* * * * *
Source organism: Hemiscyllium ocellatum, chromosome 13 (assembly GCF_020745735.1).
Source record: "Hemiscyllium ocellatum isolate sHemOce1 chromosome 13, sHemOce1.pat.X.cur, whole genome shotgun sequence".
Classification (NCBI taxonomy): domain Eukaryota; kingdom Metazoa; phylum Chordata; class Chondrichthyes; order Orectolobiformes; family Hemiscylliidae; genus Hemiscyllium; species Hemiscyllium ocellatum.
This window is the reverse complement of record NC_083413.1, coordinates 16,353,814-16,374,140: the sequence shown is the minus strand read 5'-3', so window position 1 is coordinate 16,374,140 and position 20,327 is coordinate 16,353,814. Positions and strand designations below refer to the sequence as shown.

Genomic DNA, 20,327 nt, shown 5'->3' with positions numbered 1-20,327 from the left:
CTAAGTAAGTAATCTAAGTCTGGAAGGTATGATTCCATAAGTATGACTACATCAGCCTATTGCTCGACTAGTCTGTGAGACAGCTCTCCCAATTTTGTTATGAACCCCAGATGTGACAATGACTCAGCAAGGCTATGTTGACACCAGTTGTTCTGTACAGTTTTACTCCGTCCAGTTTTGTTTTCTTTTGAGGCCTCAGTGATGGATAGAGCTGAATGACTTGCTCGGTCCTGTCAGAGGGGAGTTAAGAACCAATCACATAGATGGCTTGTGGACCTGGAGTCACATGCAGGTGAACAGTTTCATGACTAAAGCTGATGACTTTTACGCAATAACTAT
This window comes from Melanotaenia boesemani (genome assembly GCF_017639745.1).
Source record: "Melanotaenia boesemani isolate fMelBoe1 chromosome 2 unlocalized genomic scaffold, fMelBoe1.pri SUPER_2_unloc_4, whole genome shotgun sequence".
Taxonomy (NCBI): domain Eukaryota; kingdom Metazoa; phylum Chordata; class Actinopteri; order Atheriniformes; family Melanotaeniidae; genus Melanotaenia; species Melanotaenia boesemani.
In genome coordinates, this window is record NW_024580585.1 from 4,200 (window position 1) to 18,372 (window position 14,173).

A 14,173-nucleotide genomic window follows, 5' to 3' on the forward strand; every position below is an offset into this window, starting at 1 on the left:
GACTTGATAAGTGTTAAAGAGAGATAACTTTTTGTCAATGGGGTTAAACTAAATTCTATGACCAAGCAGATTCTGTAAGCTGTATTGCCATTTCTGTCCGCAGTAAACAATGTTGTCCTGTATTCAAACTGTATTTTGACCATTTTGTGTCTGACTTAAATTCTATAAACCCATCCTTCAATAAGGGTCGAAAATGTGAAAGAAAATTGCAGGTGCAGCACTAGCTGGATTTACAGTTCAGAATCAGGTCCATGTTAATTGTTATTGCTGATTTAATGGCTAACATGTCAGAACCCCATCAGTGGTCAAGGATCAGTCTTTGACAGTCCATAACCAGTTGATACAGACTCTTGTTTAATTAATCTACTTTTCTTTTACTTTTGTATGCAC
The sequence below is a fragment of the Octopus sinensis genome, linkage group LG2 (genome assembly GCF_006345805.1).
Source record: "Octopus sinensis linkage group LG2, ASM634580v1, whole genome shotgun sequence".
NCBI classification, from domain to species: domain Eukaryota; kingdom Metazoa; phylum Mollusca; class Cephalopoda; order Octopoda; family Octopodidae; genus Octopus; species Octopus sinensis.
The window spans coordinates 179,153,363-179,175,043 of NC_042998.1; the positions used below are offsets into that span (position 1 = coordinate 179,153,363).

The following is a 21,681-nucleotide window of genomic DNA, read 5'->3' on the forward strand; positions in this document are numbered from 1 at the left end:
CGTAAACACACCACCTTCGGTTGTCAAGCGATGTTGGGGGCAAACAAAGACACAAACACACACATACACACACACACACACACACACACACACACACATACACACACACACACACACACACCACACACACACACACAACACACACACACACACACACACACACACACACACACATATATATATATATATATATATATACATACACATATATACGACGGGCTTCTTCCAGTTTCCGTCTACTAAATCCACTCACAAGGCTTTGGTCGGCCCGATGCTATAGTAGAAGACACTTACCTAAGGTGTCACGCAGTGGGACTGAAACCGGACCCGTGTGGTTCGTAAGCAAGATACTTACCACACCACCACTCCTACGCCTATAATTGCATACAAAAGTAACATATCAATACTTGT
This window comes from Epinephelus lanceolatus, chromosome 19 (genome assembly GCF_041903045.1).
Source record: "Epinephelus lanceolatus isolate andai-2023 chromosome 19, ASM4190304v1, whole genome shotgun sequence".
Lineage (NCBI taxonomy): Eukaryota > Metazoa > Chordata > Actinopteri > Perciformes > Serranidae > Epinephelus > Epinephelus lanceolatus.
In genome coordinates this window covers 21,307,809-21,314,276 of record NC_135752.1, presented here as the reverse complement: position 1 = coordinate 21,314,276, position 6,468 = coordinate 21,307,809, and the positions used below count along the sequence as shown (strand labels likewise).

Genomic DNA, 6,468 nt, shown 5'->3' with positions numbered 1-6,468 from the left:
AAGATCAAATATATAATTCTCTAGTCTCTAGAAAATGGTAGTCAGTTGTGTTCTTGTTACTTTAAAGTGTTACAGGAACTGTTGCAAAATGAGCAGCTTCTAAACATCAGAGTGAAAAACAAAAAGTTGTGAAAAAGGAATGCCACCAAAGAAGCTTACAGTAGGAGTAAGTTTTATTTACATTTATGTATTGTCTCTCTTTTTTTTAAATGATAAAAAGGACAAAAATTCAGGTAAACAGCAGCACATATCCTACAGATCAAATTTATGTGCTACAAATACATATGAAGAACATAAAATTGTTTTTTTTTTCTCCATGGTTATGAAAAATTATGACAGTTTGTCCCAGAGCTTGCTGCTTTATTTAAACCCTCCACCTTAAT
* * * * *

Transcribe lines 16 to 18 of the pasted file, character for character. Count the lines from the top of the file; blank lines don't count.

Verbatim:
The window spans coordinates 179,153,363-179,175,043 of NC_042998.1; the positions used below are offsets into that span (position 1 = coordinate 179,153,363).

The following is a 21,681-nucleotide window of genomic DNA, read 5'->3' on the forward strand; positions in this document are numbered from 1 at the left end:
CGTAAACACACCACCTTCGGTTGTCAAGCGATGTTGGGGGCAAACAAAGACACAAACACACACATACACACACACACACACACACACACACACACACATACACACACACACACACACACACCACACACACACACACAACACACACACACACACACACACACACACACACACACATATATATATATATATATATATATACATACACATATATACGACGGGCTTCTTCCAGTTTCCGTCTACTAAATCCACTCACAAGGCTTTGGTCGGCCCGATGCTATAGTAGAAGACACTTACCTAAGGTGTCACGCAGTGGGACTGAAACCGGACCCGTGTGGTTCGTAAGCAAGATACTTACCACACCACCACTCCTACGCCTATAATTGCATACAAAAGTAACATATCAATACTTGT